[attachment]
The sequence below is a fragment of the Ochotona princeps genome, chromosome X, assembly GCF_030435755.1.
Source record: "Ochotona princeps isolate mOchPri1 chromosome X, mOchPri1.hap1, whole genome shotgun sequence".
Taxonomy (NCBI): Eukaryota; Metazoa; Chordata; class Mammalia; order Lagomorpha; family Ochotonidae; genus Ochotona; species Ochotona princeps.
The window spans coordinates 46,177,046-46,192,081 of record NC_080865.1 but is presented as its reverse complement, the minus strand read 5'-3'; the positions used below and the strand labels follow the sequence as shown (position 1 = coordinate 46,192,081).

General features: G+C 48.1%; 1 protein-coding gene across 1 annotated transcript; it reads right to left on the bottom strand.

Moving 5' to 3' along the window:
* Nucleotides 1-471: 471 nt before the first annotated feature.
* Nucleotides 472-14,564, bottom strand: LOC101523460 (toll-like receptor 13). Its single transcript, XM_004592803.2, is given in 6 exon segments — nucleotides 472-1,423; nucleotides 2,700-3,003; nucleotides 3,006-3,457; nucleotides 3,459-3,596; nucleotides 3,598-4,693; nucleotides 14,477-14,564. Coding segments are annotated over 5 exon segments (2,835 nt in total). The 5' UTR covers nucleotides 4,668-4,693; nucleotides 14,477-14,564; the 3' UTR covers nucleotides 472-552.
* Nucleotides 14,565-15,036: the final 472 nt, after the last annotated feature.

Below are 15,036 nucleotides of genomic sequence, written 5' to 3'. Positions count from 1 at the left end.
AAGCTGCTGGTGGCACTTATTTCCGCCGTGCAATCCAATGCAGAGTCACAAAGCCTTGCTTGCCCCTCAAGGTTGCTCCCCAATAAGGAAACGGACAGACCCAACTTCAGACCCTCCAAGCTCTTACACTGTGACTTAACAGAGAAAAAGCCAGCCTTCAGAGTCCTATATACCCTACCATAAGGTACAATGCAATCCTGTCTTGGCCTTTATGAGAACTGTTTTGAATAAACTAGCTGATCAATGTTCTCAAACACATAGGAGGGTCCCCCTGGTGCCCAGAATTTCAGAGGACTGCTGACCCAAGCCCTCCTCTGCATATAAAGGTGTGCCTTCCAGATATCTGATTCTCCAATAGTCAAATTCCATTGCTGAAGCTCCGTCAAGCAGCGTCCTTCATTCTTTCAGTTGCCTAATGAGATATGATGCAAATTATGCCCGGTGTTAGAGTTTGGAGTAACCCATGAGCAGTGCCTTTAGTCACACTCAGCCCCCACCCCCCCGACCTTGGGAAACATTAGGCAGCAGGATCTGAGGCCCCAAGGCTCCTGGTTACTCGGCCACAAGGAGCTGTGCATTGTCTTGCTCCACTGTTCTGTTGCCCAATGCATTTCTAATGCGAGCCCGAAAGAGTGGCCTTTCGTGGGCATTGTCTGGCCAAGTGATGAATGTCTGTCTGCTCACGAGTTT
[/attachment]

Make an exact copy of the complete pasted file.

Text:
The sequence below is a fragment of the Ochotona princeps genome, chromosome X, assembly GCF_030435755.1.
Source record: "Ochotona princeps isolate mOchPri1 chromosome X, mOchPri1.hap1, whole genome shotgun sequence".
Taxonomy (NCBI): Eukaryota; Metazoa; Chordata; class Mammalia; order Lagomorpha; family Ochotonidae; genus Ochotona; species Ochotona princeps.
The window spans coordinates 46,177,046-46,192,081 of record NC_080865.1 but is presented as its reverse complement, the minus strand read 5'-3'; the positions used below and the strand labels follow the sequence as shown (position 1 = coordinate 46,192,081).

General features: G+C 48.1%; 1 protein-coding gene across 1 annotated transcript; it reads right to left on the bottom strand.

Moving 5' to 3' along the window:
* Nucleotides 1-471: 471 nt before the first annotated feature.
* Nucleotides 472-14,564, bottom strand: LOC101523460 (toll-like receptor 13). Its single transcript, XM_004592803.2, is given in 6 exon segments — nucleotides 472-1,423; nucleotides 2,700-3,003; nucleotides 3,006-3,457; nucleotides 3,459-3,596; nucleotides 3,598-4,693; nucleotides 14,477-14,564. Coding segments are annotated over 5 exon segments (2,835 nt in total). The 5' UTR covers nucleotides 4,668-4,693; nucleotides 14,477-14,564; the 3' UTR covers nucleotides 472-552.
* Nucleotides 14,565-15,036: the final 472 nt, after the last annotated feature.

Below are 15,036 nucleotides of genomic sequence, written 5' to 3'. Positions count from 1 at the left end.
AAGCTGCTGGTGGCACTTATTTCCGCCGTGCAATCCAATGCAGAGTCACAAAGCCTTGCTTGCCCCTCAAGGTTGCTCCCCAATAAGGAAACGGACAGACCCAACTTCAGACCCTCCAAGCTCTTACACTGTGACTTAACAGAGAAAAAGCCAGCCTTCAGAGTCCTATATACCCTACCATAAGGTACAATGCAATCCTGTCTTGGCCTTTATGAGAACTGTTTTGAATAAACTAGCTGATCAATGTTCTCAAACACATAGGAGGGTCCCCCTGGTGCCCAGAATTTCAGAGGACTGCTGACCCAAGCCCTCCTCTGCATATAAAGGTGTGCCTTCCAGATATCTGATTCTCCAATAGTCAAATTCCATTGCTGAAGCTCCGTCAAGCAGCGTCCTTCATTCTTTCAGTTGCCTAATGAGATATGATGCAAATTATGCCCGGTGTTAGAGTTTGGAGTAACCCATGAGCAGTGCCTTTAGTCACACTCAGCCCCCACCCCCCCGACCTTGGGAAACATTAGGCAGCAGGATCTGAGGCCCCAAGGCTCCTGGTTACTCGGCCACAAGGAGCTGTGCATTGTCTTGCTCCACTGTTCTGTTGCCCAATGCATTTCTAATGCGAGCCCGAAAGAGTGGCCTTTCGTGGGCATTGTCTGGCCAAGTGATGAATGTCTGTCTGCTCACGAGTTT